Have you ever said to yourself (or to anyone else, for that matter), “These fresh-out-of-school grads understand collections, but they just don’t have what it takes to do it”? Organizations across the board have complained for years that recent graduates have basic job skills and specialized knowledge, but they are lacking “soft skills,” i.e., the ability to get along with others, to handle stress, to keep themselves organized, etc. Wouldn’t it be great if you knew ahead of time that your collectors were trained in both aspects of the job? Through a partnership between your agency, ATG’s FuturesLeaders division, and your local community college, you can do just that.

Candidate Development
Many community colleges offer courses in collections to train students in the technical skills they need to be successful collectors; others would be willing to offer such courses if employers (i.e., your agency) expressed enough demand. This college preparation takes away some of the training time and headaches you undoubtedly experience with brand new collectors. But that’s only half of it…colleges don’t usually teach their students how to be socially assertive, outgoing, or confident.

To remedy this problem, some colleges are offering to their students the opportunity to compare themselves to the job models of their desired positions. For instance, students in enrolling in collection courses can be compared to the job model of a successful collector (i.e., ATG’s “Collector Selector”). This initial comparison allows students to identify where they are currently the strongest and where they still need some work…before they ever set foot in your agency! Once they have this information, they can work with instructors, supervisors, and/or mentors to help them develop the “soft skills” they need to be successful collectors.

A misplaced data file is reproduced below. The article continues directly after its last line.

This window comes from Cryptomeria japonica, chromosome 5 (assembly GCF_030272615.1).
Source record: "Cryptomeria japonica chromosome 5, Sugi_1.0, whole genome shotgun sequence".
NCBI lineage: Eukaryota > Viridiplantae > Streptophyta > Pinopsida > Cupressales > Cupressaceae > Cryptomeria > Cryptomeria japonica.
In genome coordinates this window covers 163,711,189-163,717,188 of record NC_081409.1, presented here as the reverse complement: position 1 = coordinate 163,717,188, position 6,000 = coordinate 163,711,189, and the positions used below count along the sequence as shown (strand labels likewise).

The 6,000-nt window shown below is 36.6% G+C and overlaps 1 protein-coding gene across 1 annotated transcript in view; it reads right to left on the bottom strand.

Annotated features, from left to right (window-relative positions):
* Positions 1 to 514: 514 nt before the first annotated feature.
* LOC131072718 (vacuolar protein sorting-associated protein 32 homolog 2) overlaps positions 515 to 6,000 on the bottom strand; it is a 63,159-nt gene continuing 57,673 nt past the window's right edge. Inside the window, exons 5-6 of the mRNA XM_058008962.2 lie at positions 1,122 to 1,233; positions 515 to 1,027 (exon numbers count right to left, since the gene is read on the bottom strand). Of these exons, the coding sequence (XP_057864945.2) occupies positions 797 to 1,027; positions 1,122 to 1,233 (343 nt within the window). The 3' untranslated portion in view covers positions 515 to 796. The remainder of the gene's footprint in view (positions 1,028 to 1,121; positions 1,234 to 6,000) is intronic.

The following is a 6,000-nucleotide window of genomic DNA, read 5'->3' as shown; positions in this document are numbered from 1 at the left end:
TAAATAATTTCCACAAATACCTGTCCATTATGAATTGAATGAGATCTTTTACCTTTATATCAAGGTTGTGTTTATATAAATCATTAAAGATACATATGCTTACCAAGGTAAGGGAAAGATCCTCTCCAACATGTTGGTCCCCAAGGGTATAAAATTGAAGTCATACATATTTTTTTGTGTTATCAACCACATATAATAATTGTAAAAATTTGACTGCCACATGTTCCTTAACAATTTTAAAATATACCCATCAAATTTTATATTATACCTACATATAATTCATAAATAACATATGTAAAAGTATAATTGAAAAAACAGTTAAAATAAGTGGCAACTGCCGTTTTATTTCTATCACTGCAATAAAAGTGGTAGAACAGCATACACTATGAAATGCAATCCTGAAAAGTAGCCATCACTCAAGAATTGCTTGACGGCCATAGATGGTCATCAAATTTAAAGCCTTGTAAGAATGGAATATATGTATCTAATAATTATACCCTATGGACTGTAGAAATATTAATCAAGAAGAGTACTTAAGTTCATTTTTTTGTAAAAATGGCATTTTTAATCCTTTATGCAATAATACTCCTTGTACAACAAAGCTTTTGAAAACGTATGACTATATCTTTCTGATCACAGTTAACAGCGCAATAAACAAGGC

Benefits
Agency. Your agency’s candidate pool becomes much deeper and richer with people who have prepared themselves for the collector position. You now have a group of people at your fingertips with the degrees, collector training, and people skills necessary to be successful in the collector position. All you have to do is decide who is the “best of the best”…not a bad place to be!

Students/Candidates. Students who wish to enter the collection business can also benefit from the development and training process. Essentially, they have a sneak peak into what agencies are looking for in their collectors and can work to meet those needs! By understanding what agencies want, the uncertainty and anxiety around whether they may be a good fit is eliminated.

The gap between classroom training and agency needs does not need to exist. By allowing students to understand what agencies need, they can eliminate these gaps to be successful collectors.

April 4, 2016

Developing Candidates Before They Apply